Dendritic cells genetically engineered to express IL-4 exhibit enhanced IL-12p70 production in response to CD40 ligation and accelerate organ allograft rejection

K. Kaneko, Z. Wang, S. H. Kim, A. E. Morelli, P. D. Robbins, A. W. Thomson

Research output: Contribution to journalArticlepeer-review

24 Scopus citations

Abstract

C57BL/10 (B10; H2b) bone marrow-derived myeloid dendritic cells (DC) propagated in GM-CSF + IL-4 were transduced with r adenoviral (Ad) vectors encoding either control neomycin-resistance gene (Ad-Neo) or murine IL-4 (Ad-IL-4) on day 5 of culture following CD11c immunomagnetic bead purification. Both Ad-Neo- and Ad-IL-4-transduced DC displayed upregulated surface MHC class II and costimulatory molecules (CD40, CD80, CD86). Ad-IL-4 DC secreted higher levels of bioactive IL-12p70 after CD40 ligation or LPS stimulation than either Ad-Neo or unmodified DC. Only Ad-IL-4 DC produced IL-12p70 in primary MLR, in which they induced augmented proliferative responses of naïve allogeneic C3H/HeJ (C3H; H2k) T-cells. Compared with Ad-Neo DC, Ad-IL-4 DC were also more effective in priming naïve allogeneic recipients to exhibit specifically enhanced antidonor T-cell proliferative and CTL responses. T-cells primed in vivo 7 days previously with Ad-IL-4 DC displayed enhanced secretion of Th2 (IL-4, IL-10) but also higher Th1 cytokine (IFNγ) production following ex vivo challenge with donor alloAg. Moreover, pretreatment of vascularized heart graft recipients with i.v. Ad-IL-4 DC, 1 week before transplant, significantly accelerated rejection and antagonized the therapeutic effect of anti-CD40L (CD154) mAb. These data contrast markedly with recently reported inhibitory effects of autologous Ad-IL-4 DC on autoimmune inflammatory disease.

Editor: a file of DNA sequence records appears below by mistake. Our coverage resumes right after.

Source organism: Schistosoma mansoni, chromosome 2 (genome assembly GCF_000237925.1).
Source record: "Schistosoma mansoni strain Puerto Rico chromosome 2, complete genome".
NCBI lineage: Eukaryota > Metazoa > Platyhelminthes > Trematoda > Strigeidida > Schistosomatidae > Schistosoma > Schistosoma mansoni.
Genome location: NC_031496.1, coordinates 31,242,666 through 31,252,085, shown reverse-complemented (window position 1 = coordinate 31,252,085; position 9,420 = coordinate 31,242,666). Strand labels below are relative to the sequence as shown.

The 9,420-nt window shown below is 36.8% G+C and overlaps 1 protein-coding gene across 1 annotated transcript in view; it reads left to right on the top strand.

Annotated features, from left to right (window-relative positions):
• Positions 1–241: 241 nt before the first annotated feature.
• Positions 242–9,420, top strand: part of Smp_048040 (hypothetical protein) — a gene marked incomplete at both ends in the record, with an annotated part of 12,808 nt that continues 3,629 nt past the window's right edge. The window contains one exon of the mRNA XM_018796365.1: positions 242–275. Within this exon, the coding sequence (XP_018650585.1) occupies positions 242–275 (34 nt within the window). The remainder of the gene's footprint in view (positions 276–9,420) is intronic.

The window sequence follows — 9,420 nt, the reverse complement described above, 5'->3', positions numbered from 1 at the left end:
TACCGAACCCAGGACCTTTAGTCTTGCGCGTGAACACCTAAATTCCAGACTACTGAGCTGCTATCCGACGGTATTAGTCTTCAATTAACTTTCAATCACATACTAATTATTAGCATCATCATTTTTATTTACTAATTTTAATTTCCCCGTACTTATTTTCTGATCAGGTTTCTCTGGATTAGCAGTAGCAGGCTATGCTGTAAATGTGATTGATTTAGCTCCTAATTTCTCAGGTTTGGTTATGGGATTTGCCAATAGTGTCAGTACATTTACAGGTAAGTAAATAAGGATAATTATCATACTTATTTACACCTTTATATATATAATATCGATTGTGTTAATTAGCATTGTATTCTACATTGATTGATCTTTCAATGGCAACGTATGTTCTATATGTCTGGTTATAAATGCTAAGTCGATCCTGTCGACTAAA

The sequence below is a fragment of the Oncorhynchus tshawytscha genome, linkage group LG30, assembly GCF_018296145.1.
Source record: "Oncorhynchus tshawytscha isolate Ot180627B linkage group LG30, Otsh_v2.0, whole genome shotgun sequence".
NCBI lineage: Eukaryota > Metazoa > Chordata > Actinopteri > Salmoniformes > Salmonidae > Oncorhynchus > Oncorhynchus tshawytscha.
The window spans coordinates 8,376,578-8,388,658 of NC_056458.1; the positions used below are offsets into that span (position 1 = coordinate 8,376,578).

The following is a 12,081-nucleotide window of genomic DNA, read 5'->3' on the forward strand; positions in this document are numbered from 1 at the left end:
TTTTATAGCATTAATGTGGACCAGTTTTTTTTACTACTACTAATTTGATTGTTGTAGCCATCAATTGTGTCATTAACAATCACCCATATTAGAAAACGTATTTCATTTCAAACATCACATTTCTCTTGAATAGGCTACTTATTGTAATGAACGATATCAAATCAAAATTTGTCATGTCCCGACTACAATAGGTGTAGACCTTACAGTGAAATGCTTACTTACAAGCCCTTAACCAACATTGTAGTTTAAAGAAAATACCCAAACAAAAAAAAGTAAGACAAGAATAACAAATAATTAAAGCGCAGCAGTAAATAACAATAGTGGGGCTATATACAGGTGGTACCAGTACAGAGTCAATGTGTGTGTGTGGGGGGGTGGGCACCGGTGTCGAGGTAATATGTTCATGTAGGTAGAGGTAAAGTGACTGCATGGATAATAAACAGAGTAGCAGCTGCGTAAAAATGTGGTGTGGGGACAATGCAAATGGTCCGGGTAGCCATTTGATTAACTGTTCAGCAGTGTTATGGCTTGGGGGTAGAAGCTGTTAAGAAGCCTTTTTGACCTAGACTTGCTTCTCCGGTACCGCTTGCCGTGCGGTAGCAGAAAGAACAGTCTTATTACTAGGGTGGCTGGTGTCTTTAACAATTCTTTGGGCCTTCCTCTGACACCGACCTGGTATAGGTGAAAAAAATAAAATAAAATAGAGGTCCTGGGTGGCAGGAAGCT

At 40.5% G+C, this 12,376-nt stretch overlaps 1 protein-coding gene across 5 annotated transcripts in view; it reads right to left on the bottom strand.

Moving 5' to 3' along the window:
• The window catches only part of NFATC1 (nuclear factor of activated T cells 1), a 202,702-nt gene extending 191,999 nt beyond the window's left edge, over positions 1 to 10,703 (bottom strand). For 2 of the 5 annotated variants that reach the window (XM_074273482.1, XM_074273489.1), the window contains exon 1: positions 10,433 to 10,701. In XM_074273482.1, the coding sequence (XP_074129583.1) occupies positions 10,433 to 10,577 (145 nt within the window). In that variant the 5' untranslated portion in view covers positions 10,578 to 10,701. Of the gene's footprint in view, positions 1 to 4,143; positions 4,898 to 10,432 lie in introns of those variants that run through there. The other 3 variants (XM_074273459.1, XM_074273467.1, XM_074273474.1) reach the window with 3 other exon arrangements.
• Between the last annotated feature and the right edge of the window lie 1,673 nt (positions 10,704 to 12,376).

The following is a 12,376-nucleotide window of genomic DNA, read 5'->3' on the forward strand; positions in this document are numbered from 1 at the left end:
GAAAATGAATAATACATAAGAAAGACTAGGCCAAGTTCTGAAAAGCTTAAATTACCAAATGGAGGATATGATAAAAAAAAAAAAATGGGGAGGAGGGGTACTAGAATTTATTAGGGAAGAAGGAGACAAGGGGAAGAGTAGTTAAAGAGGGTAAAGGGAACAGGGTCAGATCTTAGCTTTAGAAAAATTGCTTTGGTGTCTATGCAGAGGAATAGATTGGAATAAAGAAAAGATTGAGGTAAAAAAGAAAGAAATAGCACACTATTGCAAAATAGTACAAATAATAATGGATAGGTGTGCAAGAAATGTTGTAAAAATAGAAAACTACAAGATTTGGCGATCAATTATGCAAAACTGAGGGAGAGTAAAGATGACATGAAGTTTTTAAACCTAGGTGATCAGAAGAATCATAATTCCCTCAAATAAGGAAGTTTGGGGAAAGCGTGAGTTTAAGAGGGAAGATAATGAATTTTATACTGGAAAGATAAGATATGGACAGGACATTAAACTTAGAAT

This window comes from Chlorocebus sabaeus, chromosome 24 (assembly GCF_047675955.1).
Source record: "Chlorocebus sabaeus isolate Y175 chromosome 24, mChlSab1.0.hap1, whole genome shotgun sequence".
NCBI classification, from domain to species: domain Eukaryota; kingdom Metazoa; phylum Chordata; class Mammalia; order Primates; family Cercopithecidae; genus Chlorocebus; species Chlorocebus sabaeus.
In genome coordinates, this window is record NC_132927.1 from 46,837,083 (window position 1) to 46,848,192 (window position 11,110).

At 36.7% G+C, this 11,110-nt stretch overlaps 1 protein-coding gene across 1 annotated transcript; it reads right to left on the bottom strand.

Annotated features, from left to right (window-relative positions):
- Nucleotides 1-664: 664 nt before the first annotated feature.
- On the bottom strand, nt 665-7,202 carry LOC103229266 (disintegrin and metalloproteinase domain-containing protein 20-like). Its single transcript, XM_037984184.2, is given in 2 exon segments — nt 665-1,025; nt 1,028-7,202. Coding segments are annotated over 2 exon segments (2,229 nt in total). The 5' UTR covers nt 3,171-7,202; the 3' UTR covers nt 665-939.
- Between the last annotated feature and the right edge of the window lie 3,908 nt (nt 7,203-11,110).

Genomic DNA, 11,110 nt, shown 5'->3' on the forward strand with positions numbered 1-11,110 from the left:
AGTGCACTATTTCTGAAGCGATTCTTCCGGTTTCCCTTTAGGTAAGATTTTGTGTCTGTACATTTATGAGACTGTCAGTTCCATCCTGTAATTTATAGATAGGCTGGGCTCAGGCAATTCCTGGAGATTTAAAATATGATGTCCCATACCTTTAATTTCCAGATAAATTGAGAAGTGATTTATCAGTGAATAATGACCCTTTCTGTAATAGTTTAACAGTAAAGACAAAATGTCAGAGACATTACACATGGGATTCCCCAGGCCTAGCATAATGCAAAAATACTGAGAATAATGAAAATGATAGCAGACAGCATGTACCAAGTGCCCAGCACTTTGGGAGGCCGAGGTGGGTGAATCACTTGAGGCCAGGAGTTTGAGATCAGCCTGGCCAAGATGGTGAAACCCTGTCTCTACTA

Original languageEnglish (US)
Pages (from-to)143-152
Number of pages10
JournalGene therapy
Volume10
Issue number2
DOIs
StatePublished - Jan 2003
Externally publishedYes

Bibliographical note

Funding Information:
Correspondence: AW Thomson, Department of Surgery, University of Pittsburgh Medical Center, W1544 Biomedical Science Tower, 200 Lothrop St Pittsburgh, PA 15213, USA This work was supported by Public Health Service Grants R01 AI41011 and R01 DK 49745 (to AWT) and R21 HL69725 (to AEM) from the National Institutes of Health, and by the Roche Organ Transplantation Research Foundation (ROTRF 13068349) (to AWT)

Keywords

  • Dendritic cells
  • Gene therapy
  • Transplantation

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